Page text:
8. 8. Stoper <ul><li>The stoper was responsible for excavating the minerals from each lode. To begin a stope, they drilled a series of 6ft holes, then charged and exploded them to create a chamber in the roof. Working in pairs, they had to make their way up to the next level. </li></ul><ul><ul><li>BENCHES: The stopers had to make their way up 100ft to the next level. The way they managed this was to use “benches”, created by the falling rock after drilling and blasting. The stoper drilled staggered holes into each side of the lode (10ft either side of the raise), and exploded them. The fallen rock, directed into the raise, then created a bench 20ft long, and 6ft above the original level. As the stopers’ progressed higher, they created a kind of staircase. </li></ul></ul><ul><ul><li>PAIRS: Stopers always worked in pairs. They did not work together, but sometimes worked at opposite ends of the stope. </li></ul></ul><ul><li>Then, the stopers drilled several holes into the rock surrounding him on the level using the stoping drill. In earlier times they used the “underhand method” of drilling beneath their feet, making their way downwards. Later, they used the “overhand method”, drilling above their heads and charging the holes with explosives to blast the lode out. This left a pile of broken rock. </li></ul><ul><li>The next day the stoper watered down the broken rock to damp down any dust, and barred down any loose ground or rock. This was very important for the safety of the workers. </li></ul><ul><li>Every 20ft the stopers put 2 more rises up. After climbing up the rise, they then put up a new drilling platform on the pile of rocks. Using the machine horizontally, they connected the raises, creating a new tunnel above the existing level. They then repeated the process of drilling and blasting, which continued the creation of a stope. </li></ul>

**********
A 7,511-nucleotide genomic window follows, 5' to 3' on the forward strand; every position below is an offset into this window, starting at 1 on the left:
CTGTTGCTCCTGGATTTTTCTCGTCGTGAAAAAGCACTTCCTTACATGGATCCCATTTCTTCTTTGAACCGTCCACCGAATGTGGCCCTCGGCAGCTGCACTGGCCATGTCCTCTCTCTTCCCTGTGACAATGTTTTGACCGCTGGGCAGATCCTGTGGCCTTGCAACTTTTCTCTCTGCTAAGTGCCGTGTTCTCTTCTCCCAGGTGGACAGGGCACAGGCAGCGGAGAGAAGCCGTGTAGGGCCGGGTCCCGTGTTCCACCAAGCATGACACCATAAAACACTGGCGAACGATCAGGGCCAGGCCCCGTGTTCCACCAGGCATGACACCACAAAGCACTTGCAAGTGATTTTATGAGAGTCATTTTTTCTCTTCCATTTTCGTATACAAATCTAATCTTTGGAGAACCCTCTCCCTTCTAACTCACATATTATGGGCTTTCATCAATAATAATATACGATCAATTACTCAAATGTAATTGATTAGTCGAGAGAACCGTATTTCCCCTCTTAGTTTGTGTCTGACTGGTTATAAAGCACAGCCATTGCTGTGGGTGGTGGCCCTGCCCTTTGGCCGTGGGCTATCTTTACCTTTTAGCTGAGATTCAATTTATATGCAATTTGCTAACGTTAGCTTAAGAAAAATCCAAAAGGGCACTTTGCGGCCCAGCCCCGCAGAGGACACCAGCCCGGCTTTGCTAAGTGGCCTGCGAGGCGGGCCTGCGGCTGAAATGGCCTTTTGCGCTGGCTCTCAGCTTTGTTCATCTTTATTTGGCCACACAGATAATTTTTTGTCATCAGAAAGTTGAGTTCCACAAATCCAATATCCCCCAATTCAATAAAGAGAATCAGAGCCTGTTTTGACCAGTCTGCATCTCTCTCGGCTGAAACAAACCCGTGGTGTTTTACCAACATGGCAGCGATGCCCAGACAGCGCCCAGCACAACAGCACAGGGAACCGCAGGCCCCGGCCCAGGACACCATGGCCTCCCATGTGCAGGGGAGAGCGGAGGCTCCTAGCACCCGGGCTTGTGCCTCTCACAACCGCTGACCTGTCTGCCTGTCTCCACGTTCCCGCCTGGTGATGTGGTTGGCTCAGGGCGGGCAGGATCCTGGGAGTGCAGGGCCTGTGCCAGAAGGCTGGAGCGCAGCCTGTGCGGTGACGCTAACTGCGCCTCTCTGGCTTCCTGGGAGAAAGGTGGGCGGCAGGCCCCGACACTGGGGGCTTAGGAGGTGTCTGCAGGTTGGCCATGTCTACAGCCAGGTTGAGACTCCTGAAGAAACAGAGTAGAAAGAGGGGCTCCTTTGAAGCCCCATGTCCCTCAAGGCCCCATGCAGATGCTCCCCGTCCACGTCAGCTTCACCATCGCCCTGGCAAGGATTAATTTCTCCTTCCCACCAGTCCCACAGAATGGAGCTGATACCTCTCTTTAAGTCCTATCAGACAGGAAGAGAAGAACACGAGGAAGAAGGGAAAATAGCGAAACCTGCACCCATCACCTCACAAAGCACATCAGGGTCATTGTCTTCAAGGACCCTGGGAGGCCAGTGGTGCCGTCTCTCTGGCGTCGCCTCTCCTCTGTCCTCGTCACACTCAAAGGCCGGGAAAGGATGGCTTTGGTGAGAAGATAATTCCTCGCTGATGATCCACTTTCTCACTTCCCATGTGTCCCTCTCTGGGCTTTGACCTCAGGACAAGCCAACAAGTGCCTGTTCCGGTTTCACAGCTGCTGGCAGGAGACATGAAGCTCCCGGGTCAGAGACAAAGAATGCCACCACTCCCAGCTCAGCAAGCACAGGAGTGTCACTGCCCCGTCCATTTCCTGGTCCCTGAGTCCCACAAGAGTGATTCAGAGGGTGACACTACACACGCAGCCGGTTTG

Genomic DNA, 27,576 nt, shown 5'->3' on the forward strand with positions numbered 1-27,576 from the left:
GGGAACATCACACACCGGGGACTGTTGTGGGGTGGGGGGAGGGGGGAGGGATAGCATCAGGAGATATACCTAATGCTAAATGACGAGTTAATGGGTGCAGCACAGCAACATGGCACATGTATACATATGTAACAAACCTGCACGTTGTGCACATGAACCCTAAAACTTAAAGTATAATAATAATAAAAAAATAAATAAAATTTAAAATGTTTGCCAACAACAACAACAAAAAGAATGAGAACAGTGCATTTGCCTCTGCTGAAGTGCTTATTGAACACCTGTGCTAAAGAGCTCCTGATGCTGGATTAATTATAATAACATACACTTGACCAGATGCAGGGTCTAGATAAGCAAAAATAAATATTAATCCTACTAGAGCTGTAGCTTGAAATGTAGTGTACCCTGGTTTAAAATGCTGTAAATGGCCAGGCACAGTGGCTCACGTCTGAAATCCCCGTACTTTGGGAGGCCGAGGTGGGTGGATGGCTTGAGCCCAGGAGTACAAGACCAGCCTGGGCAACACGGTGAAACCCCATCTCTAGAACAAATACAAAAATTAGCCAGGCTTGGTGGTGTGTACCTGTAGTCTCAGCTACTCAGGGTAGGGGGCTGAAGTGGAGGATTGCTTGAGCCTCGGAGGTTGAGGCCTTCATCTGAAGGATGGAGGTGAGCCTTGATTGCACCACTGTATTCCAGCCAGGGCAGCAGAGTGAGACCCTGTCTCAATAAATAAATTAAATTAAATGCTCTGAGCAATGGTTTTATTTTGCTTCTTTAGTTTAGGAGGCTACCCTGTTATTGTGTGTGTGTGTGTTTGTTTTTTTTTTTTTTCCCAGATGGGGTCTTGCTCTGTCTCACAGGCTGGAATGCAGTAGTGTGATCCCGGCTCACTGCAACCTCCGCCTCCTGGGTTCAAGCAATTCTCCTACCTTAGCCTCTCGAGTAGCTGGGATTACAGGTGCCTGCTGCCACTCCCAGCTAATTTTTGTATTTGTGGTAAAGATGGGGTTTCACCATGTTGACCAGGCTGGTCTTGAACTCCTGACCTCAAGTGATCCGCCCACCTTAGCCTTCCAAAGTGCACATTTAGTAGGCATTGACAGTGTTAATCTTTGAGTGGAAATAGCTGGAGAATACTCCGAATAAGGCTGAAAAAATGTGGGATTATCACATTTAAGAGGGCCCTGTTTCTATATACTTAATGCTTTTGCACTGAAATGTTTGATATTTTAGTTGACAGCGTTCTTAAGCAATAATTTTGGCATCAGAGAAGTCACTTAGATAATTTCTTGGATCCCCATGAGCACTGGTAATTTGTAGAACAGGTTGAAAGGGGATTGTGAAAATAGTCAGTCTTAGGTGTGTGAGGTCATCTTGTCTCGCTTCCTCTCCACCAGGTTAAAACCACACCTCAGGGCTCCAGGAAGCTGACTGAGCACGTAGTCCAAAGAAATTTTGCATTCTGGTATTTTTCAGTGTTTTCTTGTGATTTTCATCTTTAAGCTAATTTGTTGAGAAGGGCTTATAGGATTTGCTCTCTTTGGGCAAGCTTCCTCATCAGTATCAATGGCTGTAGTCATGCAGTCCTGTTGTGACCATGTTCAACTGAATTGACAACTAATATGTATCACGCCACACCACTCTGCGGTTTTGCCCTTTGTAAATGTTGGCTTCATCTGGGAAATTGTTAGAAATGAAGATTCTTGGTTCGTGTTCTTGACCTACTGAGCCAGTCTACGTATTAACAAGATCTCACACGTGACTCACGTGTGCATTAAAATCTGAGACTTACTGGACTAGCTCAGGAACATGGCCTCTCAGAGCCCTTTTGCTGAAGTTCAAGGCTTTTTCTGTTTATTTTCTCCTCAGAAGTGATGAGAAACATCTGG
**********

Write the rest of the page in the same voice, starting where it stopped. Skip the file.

9. 9. Grizzly Man <ul><li>A grizzly is a grid made up of iron bars that allow small rocks to filter through the ore pass to the bottom of the mine. A grizzly man's job is to break up the large rocks that do not pass through the grizzly bars. This is done either through using a sledgehammer, or by 'blasting' with explosives. The grizzly man had to make sure the grizzly was cleared and did not build up with large rocks as it would affect wages. </li></ul><ul><li>The whole process starts with the trammers which carry loose rocks and ground blasted out by the Machine Men. This is transported to the grizzly and the contents tipped out through metal chains. The smallest debris (10 inches or smaller in size) filters through to the bottom of the mine. This is then brought up to the surface later in skips to be processed in the mill to extract the tin ore. The larger rocks that could not be broken with a sledgehammer were 'blasted'. Mining protocol said that no more than 3 sticks of explosive were to be used on any one blast as it was thought a bigger explosion would break the bars of the grizzly. However, this rule was not always stuck to. </li></ul><ul><li>A grizzly man of Geevor, Ian 'Bomber' Davy remembers, &quot;using explosives was an easier mehod of breaking them (rocks). I earned the nickname of &quot;Bomber Davy&quot;... I have myself blasted up to 15 or more which causes quite a large blast.&quot; </li></ul>